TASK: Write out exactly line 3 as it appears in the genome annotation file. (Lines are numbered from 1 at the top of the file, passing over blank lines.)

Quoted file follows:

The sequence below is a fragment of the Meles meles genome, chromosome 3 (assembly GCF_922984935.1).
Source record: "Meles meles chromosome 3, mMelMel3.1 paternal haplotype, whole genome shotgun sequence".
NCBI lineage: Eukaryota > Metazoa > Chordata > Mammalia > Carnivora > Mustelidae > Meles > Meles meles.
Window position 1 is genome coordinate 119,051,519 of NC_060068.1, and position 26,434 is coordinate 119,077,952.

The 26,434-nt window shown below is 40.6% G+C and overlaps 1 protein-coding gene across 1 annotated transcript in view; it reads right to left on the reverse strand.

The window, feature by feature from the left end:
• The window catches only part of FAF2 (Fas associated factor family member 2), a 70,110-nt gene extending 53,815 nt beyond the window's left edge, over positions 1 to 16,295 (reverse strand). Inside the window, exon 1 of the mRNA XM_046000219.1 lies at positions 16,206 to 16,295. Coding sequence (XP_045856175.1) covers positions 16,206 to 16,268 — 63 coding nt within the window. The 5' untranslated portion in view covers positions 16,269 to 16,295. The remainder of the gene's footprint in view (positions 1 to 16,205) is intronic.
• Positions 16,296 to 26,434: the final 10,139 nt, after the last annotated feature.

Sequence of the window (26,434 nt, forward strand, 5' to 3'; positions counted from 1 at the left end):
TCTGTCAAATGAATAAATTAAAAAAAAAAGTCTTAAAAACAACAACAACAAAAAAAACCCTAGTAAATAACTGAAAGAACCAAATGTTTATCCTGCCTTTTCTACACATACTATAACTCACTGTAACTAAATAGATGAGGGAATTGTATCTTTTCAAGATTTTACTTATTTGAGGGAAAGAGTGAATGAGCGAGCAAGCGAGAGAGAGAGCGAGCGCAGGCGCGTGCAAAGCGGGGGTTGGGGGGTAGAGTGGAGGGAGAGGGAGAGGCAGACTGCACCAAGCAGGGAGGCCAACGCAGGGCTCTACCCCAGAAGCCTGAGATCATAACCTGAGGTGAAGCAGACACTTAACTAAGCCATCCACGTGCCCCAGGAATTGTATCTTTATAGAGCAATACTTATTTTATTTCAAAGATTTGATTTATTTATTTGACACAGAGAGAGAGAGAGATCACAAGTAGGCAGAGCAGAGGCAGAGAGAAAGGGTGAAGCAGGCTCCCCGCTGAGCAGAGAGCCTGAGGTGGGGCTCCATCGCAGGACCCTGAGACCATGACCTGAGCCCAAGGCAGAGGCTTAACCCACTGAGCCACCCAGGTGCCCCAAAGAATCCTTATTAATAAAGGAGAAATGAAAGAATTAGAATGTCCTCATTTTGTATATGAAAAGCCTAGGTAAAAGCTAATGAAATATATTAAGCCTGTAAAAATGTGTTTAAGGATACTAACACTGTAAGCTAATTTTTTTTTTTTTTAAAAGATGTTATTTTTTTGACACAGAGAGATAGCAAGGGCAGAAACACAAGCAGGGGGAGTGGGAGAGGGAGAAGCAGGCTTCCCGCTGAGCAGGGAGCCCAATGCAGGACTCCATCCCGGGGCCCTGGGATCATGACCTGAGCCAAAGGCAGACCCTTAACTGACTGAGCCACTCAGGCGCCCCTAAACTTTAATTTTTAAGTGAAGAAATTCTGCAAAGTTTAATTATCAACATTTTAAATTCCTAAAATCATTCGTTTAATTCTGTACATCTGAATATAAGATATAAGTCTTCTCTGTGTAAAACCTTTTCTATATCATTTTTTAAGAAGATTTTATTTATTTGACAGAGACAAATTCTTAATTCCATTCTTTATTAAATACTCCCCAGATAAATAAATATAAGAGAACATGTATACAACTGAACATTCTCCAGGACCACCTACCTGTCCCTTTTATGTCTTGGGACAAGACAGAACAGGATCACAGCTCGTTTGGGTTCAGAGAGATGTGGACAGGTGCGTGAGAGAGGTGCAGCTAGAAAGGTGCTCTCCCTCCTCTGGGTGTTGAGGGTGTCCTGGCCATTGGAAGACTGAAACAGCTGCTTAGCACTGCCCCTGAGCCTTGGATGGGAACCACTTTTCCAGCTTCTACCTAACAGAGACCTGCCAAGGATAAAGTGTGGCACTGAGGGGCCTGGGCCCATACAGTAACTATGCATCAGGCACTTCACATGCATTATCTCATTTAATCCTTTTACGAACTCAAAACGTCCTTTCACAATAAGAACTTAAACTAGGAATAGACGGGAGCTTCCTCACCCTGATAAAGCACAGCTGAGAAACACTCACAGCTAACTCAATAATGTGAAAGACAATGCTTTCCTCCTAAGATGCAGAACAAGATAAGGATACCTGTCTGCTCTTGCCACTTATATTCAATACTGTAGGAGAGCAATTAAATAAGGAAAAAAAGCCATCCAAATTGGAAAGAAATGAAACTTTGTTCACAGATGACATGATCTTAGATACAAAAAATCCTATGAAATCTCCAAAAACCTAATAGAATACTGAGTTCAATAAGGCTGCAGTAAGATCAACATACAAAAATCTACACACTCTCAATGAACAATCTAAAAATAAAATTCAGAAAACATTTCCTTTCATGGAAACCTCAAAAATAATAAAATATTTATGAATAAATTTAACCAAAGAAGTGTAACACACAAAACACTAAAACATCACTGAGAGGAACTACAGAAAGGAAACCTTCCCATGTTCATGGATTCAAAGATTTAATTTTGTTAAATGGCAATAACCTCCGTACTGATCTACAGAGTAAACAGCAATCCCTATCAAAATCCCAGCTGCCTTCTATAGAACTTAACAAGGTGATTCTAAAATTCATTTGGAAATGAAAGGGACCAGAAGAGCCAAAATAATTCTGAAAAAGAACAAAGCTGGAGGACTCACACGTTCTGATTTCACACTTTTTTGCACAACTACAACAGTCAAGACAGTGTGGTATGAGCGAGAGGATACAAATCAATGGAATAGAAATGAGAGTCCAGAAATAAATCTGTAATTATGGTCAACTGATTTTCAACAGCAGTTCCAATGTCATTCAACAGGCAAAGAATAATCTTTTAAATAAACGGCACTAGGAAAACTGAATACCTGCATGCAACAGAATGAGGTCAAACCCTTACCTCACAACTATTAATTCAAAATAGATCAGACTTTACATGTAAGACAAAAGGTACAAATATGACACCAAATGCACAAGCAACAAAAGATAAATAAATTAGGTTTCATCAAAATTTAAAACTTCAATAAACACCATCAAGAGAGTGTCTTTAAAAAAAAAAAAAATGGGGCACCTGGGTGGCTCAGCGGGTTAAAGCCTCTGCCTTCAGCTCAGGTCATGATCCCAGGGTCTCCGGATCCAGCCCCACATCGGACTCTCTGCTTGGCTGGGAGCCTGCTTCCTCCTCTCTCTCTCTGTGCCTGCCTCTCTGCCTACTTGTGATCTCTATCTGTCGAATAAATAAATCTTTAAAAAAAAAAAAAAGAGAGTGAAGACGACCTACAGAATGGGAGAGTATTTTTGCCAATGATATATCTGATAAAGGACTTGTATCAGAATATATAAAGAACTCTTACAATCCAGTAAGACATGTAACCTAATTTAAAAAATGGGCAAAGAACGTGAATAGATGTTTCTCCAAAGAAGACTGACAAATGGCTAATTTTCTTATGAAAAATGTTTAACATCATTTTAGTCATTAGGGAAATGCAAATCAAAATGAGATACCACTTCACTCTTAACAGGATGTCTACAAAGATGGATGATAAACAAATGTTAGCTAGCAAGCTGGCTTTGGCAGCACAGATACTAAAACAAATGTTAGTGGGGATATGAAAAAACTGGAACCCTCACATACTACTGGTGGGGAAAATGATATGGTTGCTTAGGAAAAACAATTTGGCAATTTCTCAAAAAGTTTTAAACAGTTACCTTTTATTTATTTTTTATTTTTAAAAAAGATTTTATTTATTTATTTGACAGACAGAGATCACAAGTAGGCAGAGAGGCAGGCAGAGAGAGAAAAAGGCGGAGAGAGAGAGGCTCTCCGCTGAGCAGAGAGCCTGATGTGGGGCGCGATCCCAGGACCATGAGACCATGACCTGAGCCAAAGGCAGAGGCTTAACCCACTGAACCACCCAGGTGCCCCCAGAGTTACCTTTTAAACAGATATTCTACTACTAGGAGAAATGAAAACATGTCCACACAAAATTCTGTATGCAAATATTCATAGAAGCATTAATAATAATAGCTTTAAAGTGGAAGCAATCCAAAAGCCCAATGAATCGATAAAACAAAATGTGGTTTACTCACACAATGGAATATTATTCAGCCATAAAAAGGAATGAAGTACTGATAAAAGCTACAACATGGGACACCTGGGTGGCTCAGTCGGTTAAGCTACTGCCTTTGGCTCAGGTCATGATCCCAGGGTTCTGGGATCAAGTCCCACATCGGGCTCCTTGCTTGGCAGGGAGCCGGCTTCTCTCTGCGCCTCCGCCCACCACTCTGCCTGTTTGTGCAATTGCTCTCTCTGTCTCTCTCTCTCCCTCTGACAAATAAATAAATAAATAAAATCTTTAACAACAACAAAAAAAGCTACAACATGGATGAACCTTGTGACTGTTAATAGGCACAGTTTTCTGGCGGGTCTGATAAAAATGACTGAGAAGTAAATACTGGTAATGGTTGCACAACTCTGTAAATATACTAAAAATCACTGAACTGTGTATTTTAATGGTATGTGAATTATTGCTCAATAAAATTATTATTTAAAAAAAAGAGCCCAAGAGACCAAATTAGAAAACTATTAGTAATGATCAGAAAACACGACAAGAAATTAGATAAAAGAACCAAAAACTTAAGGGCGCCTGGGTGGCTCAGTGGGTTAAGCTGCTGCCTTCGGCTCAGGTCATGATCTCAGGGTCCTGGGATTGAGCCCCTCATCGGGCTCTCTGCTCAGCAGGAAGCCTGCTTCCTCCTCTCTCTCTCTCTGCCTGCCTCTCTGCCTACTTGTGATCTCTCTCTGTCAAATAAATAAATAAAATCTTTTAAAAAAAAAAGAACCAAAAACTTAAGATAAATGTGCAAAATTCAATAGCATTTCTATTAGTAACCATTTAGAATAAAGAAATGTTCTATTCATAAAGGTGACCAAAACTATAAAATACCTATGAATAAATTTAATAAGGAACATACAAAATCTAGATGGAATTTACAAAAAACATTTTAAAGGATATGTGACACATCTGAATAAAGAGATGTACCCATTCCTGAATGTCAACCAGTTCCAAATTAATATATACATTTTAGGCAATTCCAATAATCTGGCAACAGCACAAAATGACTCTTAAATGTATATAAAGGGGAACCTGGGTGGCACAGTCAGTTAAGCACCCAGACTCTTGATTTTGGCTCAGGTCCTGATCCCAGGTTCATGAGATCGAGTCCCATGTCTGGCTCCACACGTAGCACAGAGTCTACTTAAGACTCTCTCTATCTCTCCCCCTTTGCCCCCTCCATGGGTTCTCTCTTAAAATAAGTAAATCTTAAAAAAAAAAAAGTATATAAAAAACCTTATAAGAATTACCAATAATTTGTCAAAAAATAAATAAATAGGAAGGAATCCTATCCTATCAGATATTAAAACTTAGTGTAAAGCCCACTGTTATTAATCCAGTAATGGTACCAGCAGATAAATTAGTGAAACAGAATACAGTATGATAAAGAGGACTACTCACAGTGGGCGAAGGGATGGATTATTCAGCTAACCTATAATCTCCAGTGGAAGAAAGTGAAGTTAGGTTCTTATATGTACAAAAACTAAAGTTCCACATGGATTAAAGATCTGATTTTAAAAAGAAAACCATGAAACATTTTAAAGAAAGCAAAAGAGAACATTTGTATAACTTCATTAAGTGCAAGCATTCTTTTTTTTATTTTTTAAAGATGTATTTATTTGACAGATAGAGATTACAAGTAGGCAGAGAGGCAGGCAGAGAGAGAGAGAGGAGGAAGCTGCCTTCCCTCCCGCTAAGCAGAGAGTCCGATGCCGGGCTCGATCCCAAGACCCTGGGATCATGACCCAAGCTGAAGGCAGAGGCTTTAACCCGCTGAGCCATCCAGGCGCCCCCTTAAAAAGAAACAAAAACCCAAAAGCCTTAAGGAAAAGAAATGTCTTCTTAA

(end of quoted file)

NCBI lineage: Eukaryota > Metazoa > Chordata > Mammalia > Carnivora > Mustelidae > Meles > Meles meles.